High standard needed for expert witnesses
■ The AMA will develop voluntary affirmations of its principles that those who testify could sign and will identify standards for response to false testimony.
Posted July 12, 2004.
Medical expert witnesses represent both what's broken and what still works in a medical liability system at the crisis point. Unethical expert witnesses can do much to ensure an unjust verdict, while honest testimony can help uncover true fault or vindicate the innocent.
In the way the system is supposed to work, physicians bring to the courtroom a knowledge of medicine that no one else can provide. For that reason, doctors have a professional obligation to lend their expertise to the courts. Without physician participation, medical cases could not be tried effectively, and the result would be an even worse liability climate.
But for the legal system to function properly, medical witnesses -- either for the plaintiff or the defense -- must hold themselves to the highest ethical standards. Among these are accuracy, honesty and objectivity.
Organized medicine understands this reality, and many medical societies, including the American Medical Association, have established guidelines for expert witnesses. Indeed, at its Annual Meeting last month, the AMA passed a Council on Ethical and Judicial Affairs report that provides greater guidance to physicians testifying in legal proceedings. This valuable document builds on the AMA's already strong policy and on the efforts of other medical societies.
But sadly, not all physicians will hold themselves to these principles. That's why organized medicine has a critical, active role to play in ensuring that expert testimony is honest. Many medical groups have embraced this duty.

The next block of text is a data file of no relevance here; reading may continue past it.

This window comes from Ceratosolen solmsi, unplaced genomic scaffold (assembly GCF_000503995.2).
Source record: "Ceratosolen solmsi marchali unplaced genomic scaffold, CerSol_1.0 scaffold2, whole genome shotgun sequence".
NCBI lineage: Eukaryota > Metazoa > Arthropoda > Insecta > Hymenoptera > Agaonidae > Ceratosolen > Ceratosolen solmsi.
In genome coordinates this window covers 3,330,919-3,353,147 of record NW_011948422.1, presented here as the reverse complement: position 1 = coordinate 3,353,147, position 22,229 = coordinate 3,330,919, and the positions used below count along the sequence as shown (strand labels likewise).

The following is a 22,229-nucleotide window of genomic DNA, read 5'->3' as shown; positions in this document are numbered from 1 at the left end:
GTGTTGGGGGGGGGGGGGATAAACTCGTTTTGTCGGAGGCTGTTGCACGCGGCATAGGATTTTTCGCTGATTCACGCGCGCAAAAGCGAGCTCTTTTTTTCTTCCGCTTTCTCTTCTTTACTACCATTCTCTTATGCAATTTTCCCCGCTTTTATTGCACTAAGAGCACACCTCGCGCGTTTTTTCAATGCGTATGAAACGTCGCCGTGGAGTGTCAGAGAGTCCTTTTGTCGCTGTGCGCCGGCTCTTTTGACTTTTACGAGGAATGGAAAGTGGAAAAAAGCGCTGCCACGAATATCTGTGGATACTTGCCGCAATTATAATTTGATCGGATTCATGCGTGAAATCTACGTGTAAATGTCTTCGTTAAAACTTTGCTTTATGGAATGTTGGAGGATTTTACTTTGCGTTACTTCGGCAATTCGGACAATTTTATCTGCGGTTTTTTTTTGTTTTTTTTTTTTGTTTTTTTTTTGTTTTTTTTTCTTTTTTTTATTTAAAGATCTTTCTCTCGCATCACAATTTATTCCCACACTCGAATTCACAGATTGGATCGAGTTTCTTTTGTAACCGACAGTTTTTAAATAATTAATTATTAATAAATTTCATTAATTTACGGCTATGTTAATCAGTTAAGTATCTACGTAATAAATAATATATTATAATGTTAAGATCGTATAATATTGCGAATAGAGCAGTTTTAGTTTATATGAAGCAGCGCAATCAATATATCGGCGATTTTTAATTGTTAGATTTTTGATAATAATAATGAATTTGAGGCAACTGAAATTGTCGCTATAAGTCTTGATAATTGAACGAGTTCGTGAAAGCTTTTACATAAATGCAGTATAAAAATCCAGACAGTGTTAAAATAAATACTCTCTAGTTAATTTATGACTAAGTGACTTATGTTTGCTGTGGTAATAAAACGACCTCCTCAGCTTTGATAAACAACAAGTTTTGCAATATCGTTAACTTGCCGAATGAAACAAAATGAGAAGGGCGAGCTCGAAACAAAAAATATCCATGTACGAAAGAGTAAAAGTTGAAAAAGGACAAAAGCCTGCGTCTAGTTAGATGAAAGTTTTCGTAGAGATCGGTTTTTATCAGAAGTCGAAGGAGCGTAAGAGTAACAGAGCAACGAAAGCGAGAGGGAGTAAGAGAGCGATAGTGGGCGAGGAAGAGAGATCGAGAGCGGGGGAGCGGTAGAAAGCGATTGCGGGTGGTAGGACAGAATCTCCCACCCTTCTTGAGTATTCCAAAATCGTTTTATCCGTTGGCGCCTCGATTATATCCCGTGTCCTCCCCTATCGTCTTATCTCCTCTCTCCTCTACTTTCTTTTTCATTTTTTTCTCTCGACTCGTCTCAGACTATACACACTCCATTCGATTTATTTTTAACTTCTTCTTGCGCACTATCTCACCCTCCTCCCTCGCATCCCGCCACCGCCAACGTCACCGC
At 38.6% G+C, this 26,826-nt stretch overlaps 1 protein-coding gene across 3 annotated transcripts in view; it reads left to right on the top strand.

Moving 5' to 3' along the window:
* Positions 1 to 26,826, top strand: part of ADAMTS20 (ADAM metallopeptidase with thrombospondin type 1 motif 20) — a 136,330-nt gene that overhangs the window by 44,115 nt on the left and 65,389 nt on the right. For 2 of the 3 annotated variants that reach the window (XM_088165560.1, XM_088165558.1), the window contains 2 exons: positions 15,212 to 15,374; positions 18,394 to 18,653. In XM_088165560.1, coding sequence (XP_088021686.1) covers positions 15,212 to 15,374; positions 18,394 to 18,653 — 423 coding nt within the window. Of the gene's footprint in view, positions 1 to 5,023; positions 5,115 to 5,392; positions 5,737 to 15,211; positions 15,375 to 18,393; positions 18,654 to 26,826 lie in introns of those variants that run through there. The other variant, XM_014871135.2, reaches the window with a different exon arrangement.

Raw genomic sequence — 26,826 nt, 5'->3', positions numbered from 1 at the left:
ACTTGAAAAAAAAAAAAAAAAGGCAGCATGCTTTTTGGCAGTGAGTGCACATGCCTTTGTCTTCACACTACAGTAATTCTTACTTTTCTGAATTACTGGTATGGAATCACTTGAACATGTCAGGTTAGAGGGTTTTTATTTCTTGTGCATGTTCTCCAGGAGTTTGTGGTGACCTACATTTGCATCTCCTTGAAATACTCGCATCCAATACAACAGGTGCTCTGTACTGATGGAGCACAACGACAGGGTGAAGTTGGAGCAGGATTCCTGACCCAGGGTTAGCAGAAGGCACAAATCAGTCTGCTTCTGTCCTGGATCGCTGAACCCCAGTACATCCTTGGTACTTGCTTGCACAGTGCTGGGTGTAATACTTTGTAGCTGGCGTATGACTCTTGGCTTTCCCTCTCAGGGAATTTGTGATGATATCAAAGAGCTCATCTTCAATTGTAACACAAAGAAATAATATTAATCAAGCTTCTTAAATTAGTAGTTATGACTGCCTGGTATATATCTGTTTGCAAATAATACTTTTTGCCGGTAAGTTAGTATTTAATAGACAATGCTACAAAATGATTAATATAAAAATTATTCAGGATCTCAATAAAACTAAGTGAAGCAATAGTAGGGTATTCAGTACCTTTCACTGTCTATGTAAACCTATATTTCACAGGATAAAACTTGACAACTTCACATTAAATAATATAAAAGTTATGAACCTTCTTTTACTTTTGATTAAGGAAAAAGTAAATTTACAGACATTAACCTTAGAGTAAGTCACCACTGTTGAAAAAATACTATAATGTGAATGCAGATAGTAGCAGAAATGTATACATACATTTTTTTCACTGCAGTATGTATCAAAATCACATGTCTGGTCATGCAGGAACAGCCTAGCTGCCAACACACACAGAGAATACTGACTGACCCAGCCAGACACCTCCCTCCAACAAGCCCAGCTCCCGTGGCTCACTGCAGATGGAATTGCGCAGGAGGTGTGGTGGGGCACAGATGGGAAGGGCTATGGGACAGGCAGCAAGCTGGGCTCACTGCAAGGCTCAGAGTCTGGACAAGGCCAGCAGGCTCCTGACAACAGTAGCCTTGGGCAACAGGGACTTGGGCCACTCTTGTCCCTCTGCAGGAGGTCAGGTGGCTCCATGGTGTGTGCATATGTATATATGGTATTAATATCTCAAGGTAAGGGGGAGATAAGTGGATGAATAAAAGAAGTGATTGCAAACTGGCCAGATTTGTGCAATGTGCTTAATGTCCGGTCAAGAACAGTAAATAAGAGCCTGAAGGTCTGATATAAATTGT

Several national specialty societies -- including the American College of Obstetricians and Gynecologists, the American Academy of Orthopaedic Surgeons, the American Society of Plastic Surgeons and the American College of Surgeons -- have adopted policies that ask their members who serve as witnesses in medical liability litigation to voluntarily sign an affirmation that they will adhere to the society's expert witness principles.
These affirmations are a useful tool. They bolster the credibility of physicians on the witness stand who have signed them and raise questions about those who have not.
Now the AMA, under policy passed last month, will develop with the help of other medical societies a similar voluntary form indicating that the signer will follow the Association's standards for expert witnesses.
The AMA also will work to identify ways to report unethical testimony and develop common standards for responding to reports of false testimony.
A few medical societies have led the way in this regard, even taking action against members over their testimony. This approach is not without controversy, but it has already weathered at least one legal attack.
In 2001, the 7th U.S. Circuit Court of Appeals ruled that the American Assn. of Neurological Surgeons could suspend a member after a hearing showed that he had given improper testimony as an expert witness in a medical malpractice trial. The court went so far as to state that judges need this sort of help in screening expert witnesses.
Now organized medicine's ability to uphold the standard of this aspect of the profession is again being challenged. A California physician has sued the Florida Medical Assn. and three Florida physicians over an FMA review of testimony he gave in a lawsuit against the three doctors. The examination was requested by the three doctors after they won their case. The FMA has not yet issued its opinion.
The California doctor charges that the review request defamed him and is asking the court to put an end to the FMA program. His attorney stated that it is not organized medicine's role to police expert testimony.
But medical societies are in a unique position to evaluate whether an expert witness has accurately described the standard of care around which a medical malpractice case revolves and has truthfully presented his or her qualifications. Due process must, of course, be used when scrutinizing expert witnesses who have been challenged.
Boiled down to its essence, the giving of medicolegal testimony constitutes the practice of medicine, and it is best monitored by organized medicine.
As CEJA said in its report, doctors who deliver dishonest medical testimony not only discredit physicians as a group, but also endanger the public's trust and undermine its understanding of medicine. That is an injustice that must not be allowed.